What can patient groups and companies do to help avoid the charge of inappropriate influence? There is no single answer but a variety of options were discussed.

1. Funding from more than one source.  Where more than one company is active in researching a treatment for a medical disorder each should share the interests of the advocacy group in patient identification and disease awareness. Additionally, it is in the interest of companies, particularly in the case of a sole industry funder, to help a patient group seek additional sources of income. Large charitable organisations including the National Lottery, Jeans for Genes, the Wellcome Trust are examples of potential sources of funding for specific projects.

2. Written agreements. It is in the interests of the charity to have a written agreement with funders to set out the purpose of the grant and clarify the expectations on both sides, notably the independence of the charity in developing the project for which the grant has been awarded.

3. Purpose of funding. For both practical and ethical reasons, funding a patient group’s general running costs is unattractive to a commercial company. The activity for which funding is sought should fit the description of a project and be in line with the purpose of the charity.Advocacy groups are also well advised to think of the time scale for project in relation to the company’s priorities according to the stage of product development or marketing.

Jill Prawer explained the requirements of a grant application in some detail and emphasised the need - particularly for small, volunteer-led charities - to ensure they were able to deliver the project for which the funding was requested.  She commented that funding like this should involve a contract between the two parties.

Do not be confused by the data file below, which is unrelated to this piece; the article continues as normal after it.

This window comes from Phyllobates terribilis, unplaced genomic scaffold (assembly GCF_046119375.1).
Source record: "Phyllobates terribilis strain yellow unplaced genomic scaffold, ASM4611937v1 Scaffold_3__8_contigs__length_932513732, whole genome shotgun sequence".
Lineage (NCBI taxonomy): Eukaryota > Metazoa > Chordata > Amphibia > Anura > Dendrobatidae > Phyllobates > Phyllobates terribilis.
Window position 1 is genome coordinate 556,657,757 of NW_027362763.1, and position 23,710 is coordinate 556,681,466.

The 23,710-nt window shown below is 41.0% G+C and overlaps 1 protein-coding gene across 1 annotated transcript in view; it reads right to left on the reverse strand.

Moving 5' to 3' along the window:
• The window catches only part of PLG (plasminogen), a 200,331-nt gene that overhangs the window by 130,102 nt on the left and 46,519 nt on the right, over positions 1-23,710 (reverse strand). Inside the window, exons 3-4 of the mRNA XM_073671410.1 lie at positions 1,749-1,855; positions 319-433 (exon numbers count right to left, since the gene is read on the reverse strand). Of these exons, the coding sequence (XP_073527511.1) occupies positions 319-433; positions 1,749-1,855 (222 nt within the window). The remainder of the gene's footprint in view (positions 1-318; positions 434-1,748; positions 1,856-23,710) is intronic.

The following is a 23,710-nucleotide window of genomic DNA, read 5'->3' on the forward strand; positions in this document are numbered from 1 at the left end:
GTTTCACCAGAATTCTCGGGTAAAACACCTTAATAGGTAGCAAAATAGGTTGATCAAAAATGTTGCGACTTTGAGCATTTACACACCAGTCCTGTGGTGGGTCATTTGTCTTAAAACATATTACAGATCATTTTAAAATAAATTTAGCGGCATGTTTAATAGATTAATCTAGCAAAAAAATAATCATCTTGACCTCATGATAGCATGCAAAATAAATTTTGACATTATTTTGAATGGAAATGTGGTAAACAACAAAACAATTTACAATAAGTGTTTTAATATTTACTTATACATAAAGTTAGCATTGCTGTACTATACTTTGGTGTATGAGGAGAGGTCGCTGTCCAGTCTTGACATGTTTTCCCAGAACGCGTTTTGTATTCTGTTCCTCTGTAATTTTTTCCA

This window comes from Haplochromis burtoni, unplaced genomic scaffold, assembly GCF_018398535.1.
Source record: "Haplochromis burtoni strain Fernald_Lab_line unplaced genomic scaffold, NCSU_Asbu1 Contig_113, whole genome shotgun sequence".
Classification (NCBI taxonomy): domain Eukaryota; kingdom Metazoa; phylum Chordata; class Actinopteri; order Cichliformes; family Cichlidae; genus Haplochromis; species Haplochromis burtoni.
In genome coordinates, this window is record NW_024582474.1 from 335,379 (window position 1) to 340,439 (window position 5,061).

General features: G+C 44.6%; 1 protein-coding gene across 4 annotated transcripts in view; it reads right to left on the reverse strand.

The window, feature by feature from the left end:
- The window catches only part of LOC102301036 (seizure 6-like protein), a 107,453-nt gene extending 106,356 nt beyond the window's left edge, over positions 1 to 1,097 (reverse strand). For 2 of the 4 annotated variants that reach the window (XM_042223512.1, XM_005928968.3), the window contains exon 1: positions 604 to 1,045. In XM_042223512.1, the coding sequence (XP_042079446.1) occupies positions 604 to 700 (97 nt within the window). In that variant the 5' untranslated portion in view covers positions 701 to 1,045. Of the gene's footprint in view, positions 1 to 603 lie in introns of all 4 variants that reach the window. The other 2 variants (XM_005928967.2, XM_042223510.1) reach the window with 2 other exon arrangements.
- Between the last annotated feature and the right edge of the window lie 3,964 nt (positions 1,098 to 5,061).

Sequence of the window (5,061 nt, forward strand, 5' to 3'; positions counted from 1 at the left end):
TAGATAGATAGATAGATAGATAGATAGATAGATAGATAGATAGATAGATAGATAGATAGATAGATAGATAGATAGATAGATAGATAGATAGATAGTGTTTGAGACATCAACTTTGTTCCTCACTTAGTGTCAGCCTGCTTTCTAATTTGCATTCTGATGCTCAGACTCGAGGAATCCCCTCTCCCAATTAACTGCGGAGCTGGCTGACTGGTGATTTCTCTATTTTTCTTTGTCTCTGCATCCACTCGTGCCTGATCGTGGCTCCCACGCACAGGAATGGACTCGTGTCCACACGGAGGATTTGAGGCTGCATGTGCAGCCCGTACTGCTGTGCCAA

To avoid the charge of bias I acknowledge the role of diverse professionals beyond patient advocacy organisations in contributing to the patient voice: healthcare professionals, regulators, clinical research organisations and medical communications professionals. Speaking as a communications professional, Dr Richard White noted that 61% of patient information in England is written at too complex a level (if literacy and numeracy are taken into account).

The distinguishing feature of the rare disorders sector within pharmaceuticals is the existence of communities consisting of patients, clinicians, academic scientists and commercial companies. These communities are long-lasting and comprised of highly committed individuals. My personal involvement with one patient interest group stretches back to my early days in the pharmaceutical industry and has persisted long beyond my commercial involvement. In this regard I am far from unique. An objective for pharmaceutical companies then is to find a way to provide continuity given the inherent turnover of staff. If such continuity can be achieved, the meaningful engagement demanded by patient groups is more likely to be met.

About the author

David Bennett is a consultant in the rare diseases sector and is a public representative for a variety of NHS organisations.